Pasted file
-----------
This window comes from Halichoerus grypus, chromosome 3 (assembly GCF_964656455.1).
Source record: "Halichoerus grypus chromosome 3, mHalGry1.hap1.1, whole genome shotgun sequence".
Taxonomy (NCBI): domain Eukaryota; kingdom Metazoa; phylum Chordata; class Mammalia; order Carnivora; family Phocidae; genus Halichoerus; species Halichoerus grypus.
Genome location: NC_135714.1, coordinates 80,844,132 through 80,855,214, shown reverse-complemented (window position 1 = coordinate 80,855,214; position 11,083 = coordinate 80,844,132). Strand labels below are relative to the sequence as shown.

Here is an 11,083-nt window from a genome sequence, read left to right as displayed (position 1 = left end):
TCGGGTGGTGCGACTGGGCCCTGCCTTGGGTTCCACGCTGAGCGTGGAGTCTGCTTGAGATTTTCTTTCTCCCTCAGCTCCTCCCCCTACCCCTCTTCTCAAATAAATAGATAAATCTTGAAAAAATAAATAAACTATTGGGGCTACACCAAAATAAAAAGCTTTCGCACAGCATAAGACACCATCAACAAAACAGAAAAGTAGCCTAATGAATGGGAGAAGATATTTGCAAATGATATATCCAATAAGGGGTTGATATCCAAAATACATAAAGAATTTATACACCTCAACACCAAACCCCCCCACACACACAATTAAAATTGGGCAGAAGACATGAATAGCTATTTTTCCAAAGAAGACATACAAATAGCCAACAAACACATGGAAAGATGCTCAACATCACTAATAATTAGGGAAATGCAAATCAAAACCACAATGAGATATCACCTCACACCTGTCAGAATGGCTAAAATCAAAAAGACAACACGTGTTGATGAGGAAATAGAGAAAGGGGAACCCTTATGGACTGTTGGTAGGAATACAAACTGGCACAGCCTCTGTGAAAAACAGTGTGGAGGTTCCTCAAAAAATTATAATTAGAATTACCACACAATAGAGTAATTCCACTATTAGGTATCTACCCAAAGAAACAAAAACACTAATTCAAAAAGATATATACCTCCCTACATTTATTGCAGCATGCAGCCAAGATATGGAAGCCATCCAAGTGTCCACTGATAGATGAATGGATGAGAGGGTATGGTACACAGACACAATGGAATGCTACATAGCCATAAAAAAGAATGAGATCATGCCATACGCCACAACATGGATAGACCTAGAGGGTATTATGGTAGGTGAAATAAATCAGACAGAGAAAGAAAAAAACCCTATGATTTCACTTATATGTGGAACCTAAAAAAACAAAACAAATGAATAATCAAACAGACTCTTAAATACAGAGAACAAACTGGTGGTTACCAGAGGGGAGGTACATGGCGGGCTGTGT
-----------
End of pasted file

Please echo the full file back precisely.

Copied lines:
This window comes from Halichoerus grypus, chromosome 3 (assembly GCF_964656455.1).
Source record: "Halichoerus grypus chromosome 3, mHalGry1.hap1.1, whole genome shotgun sequence".
Taxonomy (NCBI): domain Eukaryota; kingdom Metazoa; phylum Chordata; class Mammalia; order Carnivora; family Phocidae; genus Halichoerus; species Halichoerus grypus.
Genome location: NC_135714.1, coordinates 80,844,132 through 80,855,214, shown reverse-complemented (window position 1 = coordinate 80,855,214; position 11,083 = coordinate 80,844,132). Strand labels below are relative to the sequence as shown.

Here is an 11,083-nt window from a genome sequence, read left to right as displayed (position 1 = left end):
TCGGGTGGTGCGACTGGGCCCTGCCTTGGGTTCCACGCTGAGCGTGGAGTCTGCTTGAGATTTTCTTTCTCCCTCAGCTCCTCCCCCTACCCCTCTTCTCAAATAAATAGATAAATCTTGAAAAAATAAATAAACTATTGGGGCTACACCAAAATAAAAAGCTTTCGCACAGCATAAGACACCATCAACAAAACAGAAAAGTAGCCTAATGAATGGGAGAAGATATTTGCAAATGATATATCCAATAAGGGGTTGATATCCAAAATACATAAAGAATTTATACACCTCAACACCAAACCCCCCCACACACACAATTAAAATTGGGCAGAAGACATGAATAGCTATTTTTCCAAAGAAGACATACAAATAGCCAACAAACACATGGAAAGATGCTCAACATCACTAATAATTAGGGAAATGCAAATCAAAACCACAATGAGATATCACCTCACACCTGTCAGAATGGCTAAAATCAAAAAGACAACACGTGTTGATGAGGAAATAGAGAAAGGGGAACCCTTATGGACTGTTGGTAGGAATACAAACTGGCACAGCCTCTGTGAAAAACAGTGTGGAGGTTCCTCAAAAAATTATAATTAGAATTACCACACAATAGAGTAATTCCACTATTAGGTATCTACCCAAAGAAACAAAAACACTAATTCAAAAAGATATATACCTCCCTACATTTATTGCAGCATGCAGCCAAGATATGGAAGCCATCCAAGTGTCCACTGATAGATGAATGGATGAGAGGGTATGGTACACAGACACAATGGAATGCTACATAGCCATAAAAAAGAATGAGATCATGCCATACGCCACAACATGGATAGACCTAGAGGGTATTATGGTAGGTGAAATAAATCAGACAGAGAAAGAAAAAAACCCTATGATTTCACTTATATGTGGAACCTAAAAAAACAAAACAAATGAATAATCAAACAGACTCTTAAATACAGAGAACAAACTGGTGGTTACCAGAGGGGAGGTACATGGCGGGCTGTGT